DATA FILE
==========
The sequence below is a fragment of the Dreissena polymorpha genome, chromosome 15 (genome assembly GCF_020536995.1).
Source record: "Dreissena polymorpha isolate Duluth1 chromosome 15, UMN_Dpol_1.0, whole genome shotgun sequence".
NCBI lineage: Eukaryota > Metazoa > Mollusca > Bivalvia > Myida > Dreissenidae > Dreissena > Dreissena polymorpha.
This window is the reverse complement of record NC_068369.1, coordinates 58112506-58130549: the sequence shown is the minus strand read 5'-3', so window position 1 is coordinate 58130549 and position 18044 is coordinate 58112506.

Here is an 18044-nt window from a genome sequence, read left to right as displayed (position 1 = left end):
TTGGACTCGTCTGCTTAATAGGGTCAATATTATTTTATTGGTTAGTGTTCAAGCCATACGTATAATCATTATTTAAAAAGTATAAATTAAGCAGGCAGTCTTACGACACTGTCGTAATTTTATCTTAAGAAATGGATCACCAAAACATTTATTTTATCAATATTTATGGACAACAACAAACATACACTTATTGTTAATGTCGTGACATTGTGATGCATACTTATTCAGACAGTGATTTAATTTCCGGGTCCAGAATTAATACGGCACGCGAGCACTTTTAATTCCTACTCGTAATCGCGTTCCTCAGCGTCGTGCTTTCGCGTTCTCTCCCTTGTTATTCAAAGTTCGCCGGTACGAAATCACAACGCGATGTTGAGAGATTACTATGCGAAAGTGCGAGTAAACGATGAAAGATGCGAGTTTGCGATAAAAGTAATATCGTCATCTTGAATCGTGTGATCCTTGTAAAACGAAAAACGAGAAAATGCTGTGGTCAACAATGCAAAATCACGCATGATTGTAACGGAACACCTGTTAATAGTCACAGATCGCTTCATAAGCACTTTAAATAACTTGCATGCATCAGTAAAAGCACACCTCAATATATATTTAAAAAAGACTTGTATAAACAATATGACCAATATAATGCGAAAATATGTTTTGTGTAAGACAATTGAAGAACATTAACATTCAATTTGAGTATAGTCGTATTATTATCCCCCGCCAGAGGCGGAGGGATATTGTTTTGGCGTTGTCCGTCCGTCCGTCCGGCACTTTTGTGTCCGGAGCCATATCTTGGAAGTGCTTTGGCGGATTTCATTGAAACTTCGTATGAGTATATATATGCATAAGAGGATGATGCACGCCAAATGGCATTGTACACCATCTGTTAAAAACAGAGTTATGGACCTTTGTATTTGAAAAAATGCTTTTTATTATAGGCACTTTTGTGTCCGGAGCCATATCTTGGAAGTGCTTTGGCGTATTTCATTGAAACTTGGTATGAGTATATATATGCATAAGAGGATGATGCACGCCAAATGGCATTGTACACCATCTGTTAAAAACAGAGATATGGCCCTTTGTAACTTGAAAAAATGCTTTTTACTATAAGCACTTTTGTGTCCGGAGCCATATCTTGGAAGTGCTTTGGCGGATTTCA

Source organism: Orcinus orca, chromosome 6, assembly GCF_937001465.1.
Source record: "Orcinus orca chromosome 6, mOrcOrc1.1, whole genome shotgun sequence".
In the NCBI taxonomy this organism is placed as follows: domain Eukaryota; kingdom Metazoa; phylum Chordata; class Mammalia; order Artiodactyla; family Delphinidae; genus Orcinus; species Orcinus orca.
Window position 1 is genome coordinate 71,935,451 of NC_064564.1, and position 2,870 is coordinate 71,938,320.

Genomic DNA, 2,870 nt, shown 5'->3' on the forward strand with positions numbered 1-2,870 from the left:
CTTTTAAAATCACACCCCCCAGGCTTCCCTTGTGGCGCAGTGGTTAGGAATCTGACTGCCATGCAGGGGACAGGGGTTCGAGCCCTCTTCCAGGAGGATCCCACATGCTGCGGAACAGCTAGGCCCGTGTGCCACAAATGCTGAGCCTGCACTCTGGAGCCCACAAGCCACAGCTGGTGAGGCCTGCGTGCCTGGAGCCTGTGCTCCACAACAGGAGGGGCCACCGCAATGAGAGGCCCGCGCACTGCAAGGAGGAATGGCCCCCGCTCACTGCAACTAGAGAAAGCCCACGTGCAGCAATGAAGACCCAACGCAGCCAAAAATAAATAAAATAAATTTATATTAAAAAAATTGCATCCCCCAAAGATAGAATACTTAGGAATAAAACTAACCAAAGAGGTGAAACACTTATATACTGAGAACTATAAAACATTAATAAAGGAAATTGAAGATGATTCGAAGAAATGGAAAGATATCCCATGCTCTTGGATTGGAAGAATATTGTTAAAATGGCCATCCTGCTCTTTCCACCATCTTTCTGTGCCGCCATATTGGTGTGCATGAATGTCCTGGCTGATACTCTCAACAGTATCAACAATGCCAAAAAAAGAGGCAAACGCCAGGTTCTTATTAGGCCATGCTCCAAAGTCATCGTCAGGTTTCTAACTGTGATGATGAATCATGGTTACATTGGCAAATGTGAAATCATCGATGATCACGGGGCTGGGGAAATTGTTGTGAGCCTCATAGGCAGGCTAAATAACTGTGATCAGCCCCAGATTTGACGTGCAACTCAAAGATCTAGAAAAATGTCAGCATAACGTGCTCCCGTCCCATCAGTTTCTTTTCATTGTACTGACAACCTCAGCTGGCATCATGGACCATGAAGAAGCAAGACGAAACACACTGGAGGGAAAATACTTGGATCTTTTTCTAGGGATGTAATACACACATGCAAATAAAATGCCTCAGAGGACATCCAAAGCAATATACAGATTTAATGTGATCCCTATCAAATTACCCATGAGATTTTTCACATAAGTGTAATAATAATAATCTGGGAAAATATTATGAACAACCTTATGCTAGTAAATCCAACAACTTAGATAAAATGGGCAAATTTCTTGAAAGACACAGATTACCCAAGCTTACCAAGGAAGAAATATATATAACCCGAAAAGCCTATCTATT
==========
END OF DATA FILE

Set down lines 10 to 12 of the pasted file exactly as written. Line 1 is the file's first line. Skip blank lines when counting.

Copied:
Window position 1 is genome coordinate 71,935,451 of NC_064564.1, and position 2,870 is coordinate 71,938,320.

Genomic DNA, 2,870 nt, shown 5'->3' on the forward strand with positions numbered 1-2,870 from the left:
CTTTTAAAATCACACCCCCCAGGCTTCCCTTGTGGCGCAGTGGTTAGGAATCTGACTGCCATGCAGGGGACAGGGGTTCGAGCCCTCTTCCAGGAGGATCCCACATGCTGCGGAACAGCTAGGCCCGTGTGCCACAAATGCTGAGCCTGCACTCTGGAGCCCACAAGCCACAGCTGGTGAGGCCTGCGTGCCTGGAGCCTGTGCTCCACAACAGGAGGGGCCACCGCAATGAGAGGCCCGCGCACTGCAAGGAGGAATGGCCCCCGCTCACTGCAACTAGAGAAAGCCCACGTGCAGCAATGAAGACCCAACGCAGCCAAAAATAAATAAAATAAATTTATATTAAAAAAATTGCATCCCCCAAAGATAGAATACTTAGGAATAAAACTAACCAAAGAGGTGAAACACTTATATACTGAGAACTATAAAACATTAATAAAGGAAATTGAAGATGATTCGAAGAAATGGAAAGATATCCCATGCTCTTGGATTGGAAGAATATTGTTAAAATGGCCATCCTGCTCTTTCCACCATCTTTCTGTGCCGCCATATTGGTGTGCATGAATGTCCTGGCTGATACTCTCAACAGTATCAACAATGCCAAAAAAAGAGGCAAACGCCAGGTTCTTATTAGGCCATGCTCCAAAGTCATCGTCAGGTTTCTAACTGTGATGATGAATCATGGTTACATTGGCAAATGTGAAATCATCGATGATCACGGGGCTGGGGAAATTGTTGTGAGCCTCATAGGCAGGCTAAATAACTGTGATCAGCCCCAGATTTGACGTGCAACTCAAAGATCTAGAAAAATGTCAGCATAACGTGCTCCCGTCCCATCAGTTTCTTTTCATTGTACTGACAACCTCAGCTGGCATCATGGACCATGAAGAAGCAAGACGAAACACACTGGAGGGAAAATACTTGGATCTTTTTCTAGGGATGTAATACACACATGCAAATAAAATGCCTCAGAGGACATCCAAAGCAATATACAGATTTAATGTGATCCCTATCAAATTACCCATGAGATTTTTCACATAAGTGTAATAATAATAATCTGGGAAAATATTATGAACAACCTTATGCTAGTAAATCCAACAACTTAGATAAAATGGGCAAATTTCTTGAAAGACACAGATTACCCAAGCTTACCAAGGAAGAAATATATATAACCCGAAAAGCCTATCTATT